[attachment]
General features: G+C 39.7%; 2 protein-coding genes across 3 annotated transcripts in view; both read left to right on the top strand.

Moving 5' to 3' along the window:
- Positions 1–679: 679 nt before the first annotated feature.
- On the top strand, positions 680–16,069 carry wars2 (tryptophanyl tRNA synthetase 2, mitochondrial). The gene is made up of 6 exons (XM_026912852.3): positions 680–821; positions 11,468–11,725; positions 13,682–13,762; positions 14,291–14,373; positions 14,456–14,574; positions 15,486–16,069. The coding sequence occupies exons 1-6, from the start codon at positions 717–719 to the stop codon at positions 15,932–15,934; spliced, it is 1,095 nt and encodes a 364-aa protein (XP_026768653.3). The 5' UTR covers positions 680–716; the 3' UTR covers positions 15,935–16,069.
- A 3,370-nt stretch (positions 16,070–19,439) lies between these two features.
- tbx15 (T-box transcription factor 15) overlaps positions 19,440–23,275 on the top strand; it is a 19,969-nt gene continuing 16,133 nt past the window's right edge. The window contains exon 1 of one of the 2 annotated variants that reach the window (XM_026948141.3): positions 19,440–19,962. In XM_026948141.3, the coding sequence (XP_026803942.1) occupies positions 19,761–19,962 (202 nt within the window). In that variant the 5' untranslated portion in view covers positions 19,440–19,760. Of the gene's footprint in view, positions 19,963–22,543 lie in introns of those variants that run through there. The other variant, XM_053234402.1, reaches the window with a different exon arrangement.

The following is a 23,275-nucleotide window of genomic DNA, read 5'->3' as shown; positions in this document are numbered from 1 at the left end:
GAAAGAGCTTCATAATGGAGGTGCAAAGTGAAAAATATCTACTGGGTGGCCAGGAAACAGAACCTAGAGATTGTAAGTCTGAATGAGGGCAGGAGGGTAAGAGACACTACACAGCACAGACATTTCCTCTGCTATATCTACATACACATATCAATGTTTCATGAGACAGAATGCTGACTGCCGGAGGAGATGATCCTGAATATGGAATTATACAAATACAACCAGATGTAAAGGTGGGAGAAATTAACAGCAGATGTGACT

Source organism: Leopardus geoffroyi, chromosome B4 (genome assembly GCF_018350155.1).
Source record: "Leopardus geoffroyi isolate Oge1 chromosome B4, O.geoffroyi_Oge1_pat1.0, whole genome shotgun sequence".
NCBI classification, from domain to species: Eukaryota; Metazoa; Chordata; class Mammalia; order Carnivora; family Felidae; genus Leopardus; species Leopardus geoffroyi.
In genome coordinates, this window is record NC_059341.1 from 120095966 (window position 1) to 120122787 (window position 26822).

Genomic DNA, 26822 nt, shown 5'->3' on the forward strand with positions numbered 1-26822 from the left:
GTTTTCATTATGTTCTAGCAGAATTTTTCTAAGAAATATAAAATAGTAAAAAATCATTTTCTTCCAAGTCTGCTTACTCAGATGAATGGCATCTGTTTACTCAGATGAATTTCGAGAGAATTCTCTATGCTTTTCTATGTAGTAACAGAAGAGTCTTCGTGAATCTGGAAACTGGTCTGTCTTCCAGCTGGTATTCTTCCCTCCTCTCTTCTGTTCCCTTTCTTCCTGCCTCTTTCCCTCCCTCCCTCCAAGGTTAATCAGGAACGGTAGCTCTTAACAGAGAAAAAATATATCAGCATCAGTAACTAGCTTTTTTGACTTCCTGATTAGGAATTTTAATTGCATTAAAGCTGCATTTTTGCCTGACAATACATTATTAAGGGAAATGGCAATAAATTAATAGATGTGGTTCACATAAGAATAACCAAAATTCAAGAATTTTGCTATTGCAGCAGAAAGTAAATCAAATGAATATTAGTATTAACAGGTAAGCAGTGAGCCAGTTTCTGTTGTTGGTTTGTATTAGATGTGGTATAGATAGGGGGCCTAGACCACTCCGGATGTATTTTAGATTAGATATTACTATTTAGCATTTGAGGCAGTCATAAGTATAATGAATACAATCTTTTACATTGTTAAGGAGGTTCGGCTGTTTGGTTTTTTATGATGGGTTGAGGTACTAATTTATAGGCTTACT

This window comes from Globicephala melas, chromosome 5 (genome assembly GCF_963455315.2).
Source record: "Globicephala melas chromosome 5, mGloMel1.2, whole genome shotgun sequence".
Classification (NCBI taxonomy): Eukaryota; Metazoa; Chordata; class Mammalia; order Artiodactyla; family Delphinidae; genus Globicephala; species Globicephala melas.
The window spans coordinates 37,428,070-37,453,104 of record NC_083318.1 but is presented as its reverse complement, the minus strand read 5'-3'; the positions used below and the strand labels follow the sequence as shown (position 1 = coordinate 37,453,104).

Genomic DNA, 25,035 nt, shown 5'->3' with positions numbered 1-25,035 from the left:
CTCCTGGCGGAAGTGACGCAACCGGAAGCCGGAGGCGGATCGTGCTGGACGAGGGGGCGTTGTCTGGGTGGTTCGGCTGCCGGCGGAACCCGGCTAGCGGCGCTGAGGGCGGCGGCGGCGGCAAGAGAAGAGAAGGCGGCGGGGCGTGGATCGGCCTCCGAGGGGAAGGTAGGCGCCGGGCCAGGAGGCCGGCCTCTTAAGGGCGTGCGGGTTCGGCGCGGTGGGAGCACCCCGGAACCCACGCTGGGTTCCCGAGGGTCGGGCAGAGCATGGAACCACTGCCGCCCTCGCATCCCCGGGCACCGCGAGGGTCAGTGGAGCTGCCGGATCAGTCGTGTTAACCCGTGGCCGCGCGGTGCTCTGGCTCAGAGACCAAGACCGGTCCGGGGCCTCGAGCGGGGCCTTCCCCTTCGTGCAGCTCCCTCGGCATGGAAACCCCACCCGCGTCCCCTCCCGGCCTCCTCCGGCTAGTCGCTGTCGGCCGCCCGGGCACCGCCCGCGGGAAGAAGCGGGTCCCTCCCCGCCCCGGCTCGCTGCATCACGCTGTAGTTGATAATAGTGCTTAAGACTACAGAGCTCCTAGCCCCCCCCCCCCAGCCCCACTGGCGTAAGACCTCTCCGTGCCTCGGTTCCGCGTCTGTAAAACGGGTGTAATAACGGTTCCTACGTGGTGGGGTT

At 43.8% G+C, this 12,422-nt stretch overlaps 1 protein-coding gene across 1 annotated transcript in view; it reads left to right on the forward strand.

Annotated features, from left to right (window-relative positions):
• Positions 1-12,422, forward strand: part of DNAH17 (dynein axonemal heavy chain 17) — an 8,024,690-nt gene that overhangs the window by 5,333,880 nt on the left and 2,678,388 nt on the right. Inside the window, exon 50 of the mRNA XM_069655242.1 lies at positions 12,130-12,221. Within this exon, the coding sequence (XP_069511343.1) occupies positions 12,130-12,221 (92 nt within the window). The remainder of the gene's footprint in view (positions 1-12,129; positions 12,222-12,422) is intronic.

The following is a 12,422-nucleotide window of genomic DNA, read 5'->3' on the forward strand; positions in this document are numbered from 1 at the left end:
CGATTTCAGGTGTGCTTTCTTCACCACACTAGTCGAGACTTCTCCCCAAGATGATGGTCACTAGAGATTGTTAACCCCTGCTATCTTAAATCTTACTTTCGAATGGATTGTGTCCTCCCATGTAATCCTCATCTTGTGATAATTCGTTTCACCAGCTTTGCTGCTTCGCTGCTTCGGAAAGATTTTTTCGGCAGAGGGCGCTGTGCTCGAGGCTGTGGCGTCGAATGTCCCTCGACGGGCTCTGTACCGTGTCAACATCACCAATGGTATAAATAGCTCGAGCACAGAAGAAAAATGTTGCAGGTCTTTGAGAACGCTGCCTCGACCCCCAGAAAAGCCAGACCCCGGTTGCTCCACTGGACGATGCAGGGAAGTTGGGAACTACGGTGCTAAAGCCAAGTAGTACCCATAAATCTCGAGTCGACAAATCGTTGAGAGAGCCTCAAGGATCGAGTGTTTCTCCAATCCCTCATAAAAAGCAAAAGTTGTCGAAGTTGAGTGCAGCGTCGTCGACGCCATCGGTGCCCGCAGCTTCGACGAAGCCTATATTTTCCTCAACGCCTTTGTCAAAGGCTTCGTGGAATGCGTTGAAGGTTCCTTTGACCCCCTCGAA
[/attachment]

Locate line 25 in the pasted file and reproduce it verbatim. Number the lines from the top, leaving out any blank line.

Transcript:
CGATTTCAGGTGTGCTTTCTTCACCACACTAGTCGAGACTTCTCCCCAAGATGATGGTCACTAGAGATTGTTAACCCCTGCTATCTTAAATCTTACTTTCGAATGGATTGTGTCCTCCCATGTAATCCTCATCTTGTGATAATTCGTTTCACCAGCTTTGCTGCTTCGCTGCTTCGGAAAGATTTTTTCGGCAGAGGGCGCTGTGCTCGAGGCTGTGGCGTCGAATGTCCCTCGACGGGCTCTGTACCGTGTCAACATCACCAATGGTATAAATAGCTCGAGCACAGAAGAAAAATGTTGCAGGTCTTTGAGAACGCTGCCTCGACCCCCAGAAAAGCCAGACCCCGGTTGCTCCACTGGACGATGCAGGGAAGTTGGGAACTACGGTGCTAAAGCCAAGTAGTACCCATAAATCTCGAGTCGACAAATCGTTGAGAGAGCCTCAAGGATCGAGTGTTTCTCCAATCCCTCATAAAAAGCAAAAGTTGTCGAAGTTGAGTGCAGCGTCGTCGACGCCATCGGTGCCCGCAGCTTCGACGAAGCCTATATTTTCCTCAACGCCTTTGTCAAAGGCTTCGTGGAATGCGTTGAAGGTTCCTTTGACCCCCTCGAA